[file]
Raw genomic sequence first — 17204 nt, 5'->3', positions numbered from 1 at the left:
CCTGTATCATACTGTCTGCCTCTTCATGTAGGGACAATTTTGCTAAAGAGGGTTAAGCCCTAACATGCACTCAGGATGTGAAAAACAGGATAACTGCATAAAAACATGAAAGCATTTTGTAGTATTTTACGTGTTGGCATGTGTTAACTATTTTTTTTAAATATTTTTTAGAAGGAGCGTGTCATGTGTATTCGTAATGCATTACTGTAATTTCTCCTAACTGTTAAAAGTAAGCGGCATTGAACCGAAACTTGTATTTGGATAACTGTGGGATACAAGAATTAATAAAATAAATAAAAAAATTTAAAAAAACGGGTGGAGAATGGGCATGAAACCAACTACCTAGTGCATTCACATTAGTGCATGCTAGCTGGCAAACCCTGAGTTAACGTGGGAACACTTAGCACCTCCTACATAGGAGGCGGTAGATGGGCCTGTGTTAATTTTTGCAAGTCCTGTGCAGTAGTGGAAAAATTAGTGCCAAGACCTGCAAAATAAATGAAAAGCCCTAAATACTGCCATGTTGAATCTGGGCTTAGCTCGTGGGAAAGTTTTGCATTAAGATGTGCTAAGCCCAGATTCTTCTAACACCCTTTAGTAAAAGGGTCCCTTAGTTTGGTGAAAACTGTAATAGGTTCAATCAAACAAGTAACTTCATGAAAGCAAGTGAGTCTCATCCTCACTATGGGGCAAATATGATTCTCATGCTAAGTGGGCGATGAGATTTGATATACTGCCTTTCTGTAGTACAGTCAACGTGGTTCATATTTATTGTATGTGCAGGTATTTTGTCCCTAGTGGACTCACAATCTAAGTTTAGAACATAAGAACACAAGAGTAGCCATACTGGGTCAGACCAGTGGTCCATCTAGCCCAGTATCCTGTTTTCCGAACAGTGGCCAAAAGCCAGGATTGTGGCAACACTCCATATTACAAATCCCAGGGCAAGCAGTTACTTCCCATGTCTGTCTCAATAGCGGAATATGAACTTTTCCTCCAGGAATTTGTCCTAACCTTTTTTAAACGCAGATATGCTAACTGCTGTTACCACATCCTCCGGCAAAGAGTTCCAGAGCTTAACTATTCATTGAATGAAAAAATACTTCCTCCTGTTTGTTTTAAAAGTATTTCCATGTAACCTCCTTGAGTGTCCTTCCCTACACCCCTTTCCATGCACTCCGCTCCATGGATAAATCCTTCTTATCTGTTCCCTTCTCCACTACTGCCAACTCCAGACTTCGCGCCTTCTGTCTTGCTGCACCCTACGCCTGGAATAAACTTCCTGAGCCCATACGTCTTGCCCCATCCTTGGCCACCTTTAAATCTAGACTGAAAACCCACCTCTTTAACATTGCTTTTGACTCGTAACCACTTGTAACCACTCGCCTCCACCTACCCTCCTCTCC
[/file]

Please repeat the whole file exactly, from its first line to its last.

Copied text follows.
Raw genomic sequence first — 17204 nt, 5'->3', positions numbered from 1 at the left:
CCTGTATCATACTGTCTGCCTCTTCATGTAGGGACAATTTTGCTAAAGAGGGTTAAGCCCTAACATGCACTCAGGATGTGAAAAACAGGATAACTGCATAAAAACATGAAAGCATTTTGTAGTATTTTACGTGTTGGCATGTGTTAACTATTTTTTTTAAATATTTTTTAGAAGGAGCGTGTCATGTGTATTCGTAATGCATTACTGTAATTTCTCCTAACTGTTAAAAGTAAGCGGCATTGAACCGAAACTTGTATTTGGATAACTGTGGGATACAAGAATTAATAAAATAAATAAAAAAATTTAAAAAAACGGGTGGAGAATGGGCATGAAACCAACTACCTAGTGCATTCACATTAGTGCATGCTAGCTGGCAAACCCTGAGTTAACGTGGGAACACTTAGCACCTCCTACATAGGAGGCGGTAGATGGGCCTGTGTTAATTTTTGCAAGTCCTGTGCAGTAGTGGAAAAATTAGTGCCAAGACCTGCAAAATAAATGAAAAGCCCTAAATACTGCCATGTTGAATCTGGGCTTAGCTCGTGGGAAAGTTTTGCATTAAGATGTGCTAAGCCCAGATTCTTCTAACACCCTTTAGTAAAAGGGTCCCTTAGTTTGGTGAAAACTGTAATAGGTTCAATCAAACAAGTAACTTCATGAAAGCAAGTGAGTCTCATCCTCACTATGGGGCAAATATGATTCTCATGCTAAGTGGGCGATGAGATTTGATATACTGCCTTTCTGTAGTACAGTCAACGTGGTTCATATTTATTGTATGTGCAGGTATTTTGTCCCTAGTGGACTCACAATCTAAGTTTAGAACATAAGAACACAAGAGTAGCCATACTGGGTCAGACCAGTGGTCCATCTAGCCCAGTATCCTGTTTTCCGAACAGTGGCCAAAAGCCAGGATTGTGGCAACACTCCATATTACAAATCCCAGGGCAAGCAGTTACTTCCCATGTCTGTCTCAATAGCGGAATATGAACTTTTCCTCCAGGAATTTGTCCTAACCTTTTTTAAACGCAGATATGCTAACTGCTGTTACCACATCCTCCGGCAAAGAGTTCCAGAGCTTAACTATTCATTGAATGAAAAAATACTTCCTCCTGTTTGTTTTAAAAGTATTTCCATGTAACCTCCTTGAGTGTCCTTCCCTACACCCCTTTCCATGCACTCCGCTCCATGGATAAATCCTTCTTATCTGTTCCCTTCTCCACTACTGCCAACTCCAGACTTCGCGCCTTCTGTCTTGCTGCACCCTACGCCTGGAATAAACTTCCTGAGCCCATACGTCTTGCCCCATCCTTGGCCACCTTTAAATCTAGACTGAAAACCCACCTCTTTAACATTGCTTTTGACTCGTAACCACTTGTAACCACTCGCCTCCACCTACCCTCCTCTCC